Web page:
Media Law Prof Blog

Editor: Christine A. Corcos
Louisiana State Univ.

Friday, January 28, 2005

BBC Faces Blasphemy Complaints After Broadcasting Jerry Springer Opera

The Scotsman reports that Operation Christian Vote, a Christian political party, has asked for an official investigation into whether the BBC broke the law by airing the program Jerry Springer--The Opera on BBC2. The musical is currently running in London's West End. The broadcast attracted both a large audience (nearly 2 million viewers) and a large number of objections (47,000). The head of Operation Christian Vote, the Reverend George Hargreaves, identified a particular scene in the show as blasphemous. (Kate Foster, Springer TV Opera Faces Blasphemy Complaint, January 16, 2005).

For its part, the BBC defends the transmission. The Times reports that BBC Chairman Michael Grade checked with BBC Director-General Mark Thompson to make certain that the performance would not be considered either criminal or offensive. Both the network and Ofcom (the British agency empowered to regulate UK communications industries) are preparing to investigate the matter. (Adam Sherwin, BBC Chief Defends Jerry Springer, Times Online, January 13, 2005).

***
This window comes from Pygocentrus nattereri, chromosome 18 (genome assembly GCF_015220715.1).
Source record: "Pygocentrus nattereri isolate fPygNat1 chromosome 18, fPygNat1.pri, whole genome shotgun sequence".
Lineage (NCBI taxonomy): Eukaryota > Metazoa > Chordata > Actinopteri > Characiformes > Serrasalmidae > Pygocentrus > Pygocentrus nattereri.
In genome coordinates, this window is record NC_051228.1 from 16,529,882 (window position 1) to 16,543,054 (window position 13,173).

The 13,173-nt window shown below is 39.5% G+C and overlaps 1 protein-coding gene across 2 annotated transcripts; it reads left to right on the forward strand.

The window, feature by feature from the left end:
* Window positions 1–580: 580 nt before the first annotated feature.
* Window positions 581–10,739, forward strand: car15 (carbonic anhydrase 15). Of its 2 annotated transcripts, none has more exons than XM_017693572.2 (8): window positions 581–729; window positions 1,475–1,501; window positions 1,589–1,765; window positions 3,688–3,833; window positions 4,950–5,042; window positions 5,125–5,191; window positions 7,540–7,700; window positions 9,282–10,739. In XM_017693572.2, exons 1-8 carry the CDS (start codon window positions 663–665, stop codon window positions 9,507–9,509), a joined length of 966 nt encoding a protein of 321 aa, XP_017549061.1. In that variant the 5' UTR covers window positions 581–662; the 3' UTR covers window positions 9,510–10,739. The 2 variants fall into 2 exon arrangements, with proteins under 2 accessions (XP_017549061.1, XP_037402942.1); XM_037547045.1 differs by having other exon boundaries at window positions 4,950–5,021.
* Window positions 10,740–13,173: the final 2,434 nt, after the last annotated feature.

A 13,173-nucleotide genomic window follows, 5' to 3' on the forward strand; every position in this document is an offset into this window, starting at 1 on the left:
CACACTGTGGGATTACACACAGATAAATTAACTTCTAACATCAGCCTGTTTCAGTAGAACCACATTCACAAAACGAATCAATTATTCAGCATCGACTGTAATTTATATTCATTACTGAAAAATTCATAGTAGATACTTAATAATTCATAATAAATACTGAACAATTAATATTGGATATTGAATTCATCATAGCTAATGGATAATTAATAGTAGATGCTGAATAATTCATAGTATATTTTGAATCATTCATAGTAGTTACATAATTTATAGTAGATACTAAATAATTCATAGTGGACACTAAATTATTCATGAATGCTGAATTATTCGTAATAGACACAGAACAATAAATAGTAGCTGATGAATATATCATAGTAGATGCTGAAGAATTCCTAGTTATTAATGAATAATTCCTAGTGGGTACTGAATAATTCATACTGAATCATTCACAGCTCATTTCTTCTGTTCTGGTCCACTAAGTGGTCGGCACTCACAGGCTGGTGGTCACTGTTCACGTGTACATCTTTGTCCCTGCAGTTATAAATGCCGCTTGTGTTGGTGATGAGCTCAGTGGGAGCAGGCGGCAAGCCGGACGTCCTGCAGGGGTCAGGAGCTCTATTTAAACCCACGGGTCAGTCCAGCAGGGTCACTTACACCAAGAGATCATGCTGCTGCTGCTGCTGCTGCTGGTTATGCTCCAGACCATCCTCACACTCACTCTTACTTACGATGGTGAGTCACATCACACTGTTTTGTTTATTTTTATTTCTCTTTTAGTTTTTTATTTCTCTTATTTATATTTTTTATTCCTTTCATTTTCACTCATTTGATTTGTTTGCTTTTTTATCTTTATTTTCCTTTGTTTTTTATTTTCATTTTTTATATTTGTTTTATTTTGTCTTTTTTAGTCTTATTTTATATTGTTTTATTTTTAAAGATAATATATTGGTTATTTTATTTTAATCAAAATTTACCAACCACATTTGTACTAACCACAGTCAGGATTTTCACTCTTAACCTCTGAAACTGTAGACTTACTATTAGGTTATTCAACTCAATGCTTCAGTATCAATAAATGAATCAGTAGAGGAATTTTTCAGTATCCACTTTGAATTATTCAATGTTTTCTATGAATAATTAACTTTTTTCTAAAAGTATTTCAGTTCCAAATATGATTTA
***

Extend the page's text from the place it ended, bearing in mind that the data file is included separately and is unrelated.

A BBC Radio 3 producer has left his post over the matter, citing a matter of conscience. The Times quotes Anthony Pitts' letter of resignation as indicating his dismay over the extent of the offense.

The protests over Jerry Springer--The Opera follow by just a few weeks objections by some in the Birmingham, England Sikh community to the staging of a play called Behzti (Dishonor) by the Birmingham (England) Repertory Company. Dan Tench, a specialist in public and media law at Olswang, offers an interesting review of the application of blasphemy law in England and Scotland over the past 400 years. Tench surveys the use of the charge against booksellers and publishers through the 1970s. He points out that even the European Convention on Human Rights with its protections for freedom of expression does not quite succeed in overcoming the presumption that the charge has a legitimate purpose.(Dan Tench, The Guardian, January 17, 2005). But as he points out, we cannot tell exactly what "blasphemy" means in the English legal scheme. He reviews the Gay News case which proceeded throughout the British courts to the European Court of Human Rights. (See R v. Lemon, R v. Gay News Ltd., [1979] Appeal Cases 617, [1979] 1 All England Law Reports 898, [1979] 2 Weekly Law Reports 281).

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